A suburban homebuilder and her husband are proposing to build on the site of a demolished three-story brick structure at the edge of Larkinville, taking advantage of the momentum in that part of the city after a pair of former warehouses next door were redeveloped into apartments.
Laura Sullivan, owner of Buffalo Bungalows, and Derek Sullivan, owner of foundation contractor Indycrete Inc., want to reconstruct the building at 474 Seneca St., which was demolished three years ago after it fell into disrepair and bricks began falling from the parapet.
Plans call for a 5,000-square-foot mixed-use building, with a coffee shop or other retail business on the first floor and a loft-style apartment on each of the second and third floors. The site is a vacant lot near Spring Street, across from Graphic Controls.
Each of the apartments will be about 1,200 square feet, with two bedrooms and two bathrooms, as well as outside balconies and private parking. The Sullivans are targeting a monthly rent of about $1,600 each, but that could change if they are required to shrink or increase the size of the building because of zoning regulations. The $750,000 project will come before the Zoning Board of Appeals for variances on March 23.
The couple wants to use recycled bricks and other finishes that “don’t look brand new,” so they can “make it look like it’s been here for 100 years,” Derek Sullivan said.
“We said, let’s recreate what they knocked down,” he said. “If we had the opportunity, we would have tried to fix what was there. It’s important for that street. We need to have some older-looking stuff down there.”
The property – actually two parcels cobbled together – is currently owned by Gerhardt Yaskow, a residential landlord and developer in Buffalo who used to own McCarthy’s Irish Pub and Coit House. He bought the site two years ago, after the former building was demolished, and then sought out someone to develop it.
The couple will buy the property for $43,000 and will lead the project, but Yaskow said he’s become good friends with them and hopes to stay involved.
“This is surely his wheelhouse, but I’ve already been helpful in making this happen,” Yaskow said. “Going forward, I think we’ll work on various projects together, as we get this off the ground.”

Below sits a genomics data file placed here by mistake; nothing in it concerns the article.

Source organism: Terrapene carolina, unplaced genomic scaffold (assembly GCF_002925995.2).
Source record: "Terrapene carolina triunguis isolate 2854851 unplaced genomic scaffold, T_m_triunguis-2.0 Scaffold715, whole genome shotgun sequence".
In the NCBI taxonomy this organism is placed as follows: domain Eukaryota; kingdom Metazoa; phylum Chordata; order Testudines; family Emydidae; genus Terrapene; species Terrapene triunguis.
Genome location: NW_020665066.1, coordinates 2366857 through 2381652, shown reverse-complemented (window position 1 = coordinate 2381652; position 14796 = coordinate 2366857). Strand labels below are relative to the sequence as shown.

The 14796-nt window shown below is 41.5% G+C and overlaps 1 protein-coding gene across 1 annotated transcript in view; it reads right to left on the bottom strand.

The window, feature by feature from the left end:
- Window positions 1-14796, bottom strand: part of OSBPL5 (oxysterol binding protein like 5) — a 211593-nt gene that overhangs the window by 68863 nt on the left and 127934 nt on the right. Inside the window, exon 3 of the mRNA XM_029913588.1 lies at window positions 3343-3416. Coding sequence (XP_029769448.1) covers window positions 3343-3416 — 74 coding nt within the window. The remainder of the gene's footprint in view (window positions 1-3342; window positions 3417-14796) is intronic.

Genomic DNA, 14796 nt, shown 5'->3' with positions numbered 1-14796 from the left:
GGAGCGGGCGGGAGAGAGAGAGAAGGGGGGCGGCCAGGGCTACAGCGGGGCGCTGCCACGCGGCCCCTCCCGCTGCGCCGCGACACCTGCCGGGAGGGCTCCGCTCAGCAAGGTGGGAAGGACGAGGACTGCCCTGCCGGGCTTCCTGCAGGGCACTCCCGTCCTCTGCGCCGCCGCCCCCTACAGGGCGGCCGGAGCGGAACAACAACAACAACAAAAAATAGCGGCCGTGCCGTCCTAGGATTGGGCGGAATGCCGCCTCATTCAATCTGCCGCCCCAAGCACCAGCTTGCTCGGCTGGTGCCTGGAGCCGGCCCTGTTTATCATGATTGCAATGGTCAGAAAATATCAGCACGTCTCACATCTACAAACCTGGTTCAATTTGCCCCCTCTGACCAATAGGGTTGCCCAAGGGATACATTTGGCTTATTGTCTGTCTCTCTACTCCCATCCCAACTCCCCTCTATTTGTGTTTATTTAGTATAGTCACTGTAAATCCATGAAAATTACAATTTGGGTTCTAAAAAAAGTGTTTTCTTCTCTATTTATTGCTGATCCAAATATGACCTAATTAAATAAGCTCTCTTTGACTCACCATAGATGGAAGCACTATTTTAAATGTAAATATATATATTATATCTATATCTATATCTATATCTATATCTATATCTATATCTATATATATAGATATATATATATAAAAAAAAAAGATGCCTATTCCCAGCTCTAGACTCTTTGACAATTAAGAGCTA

The Sullivans and Yaskow have already met with Fillmore District Common Councilmember David A. Franczyk, as well as with Samuel Savarino, who owns and redeveloped the nearby former F.N. Burt Co. warehouse at 500 Seneca into a successful mixed-use apartment and office complex. So far, they say, the reception has been positive. “We’re kind of a small fish in the commercial world,” Derek Sullivan said. “It was a little daunting, but every single person we’ve talked to has been unbelievably awesome.”
The Sullivans’ project represents the fourth such effort in that immediate vicinity, which is located between the downtown business district and the main part of Larkinville. That’s an area that has been garnering increased attention since the success of the Larkin at Exchange Building and other redevelopments nearby, as well as the creation of the Larkin Square entertainment area.
“With the advent of 500 Seneca next door and Larkinville, and this general rebirth of Buffalo that is going on, suddenly these vacant parcels are prime to build something. There’s a critical population there that needs to be served,” Yaskow said. “This may be part of the big move of millennials looking to come back to the city. That’s a good sign that everything the mayor has been talking about is coming to fruition. The marketplace is telling us that people really do want to be downtown.”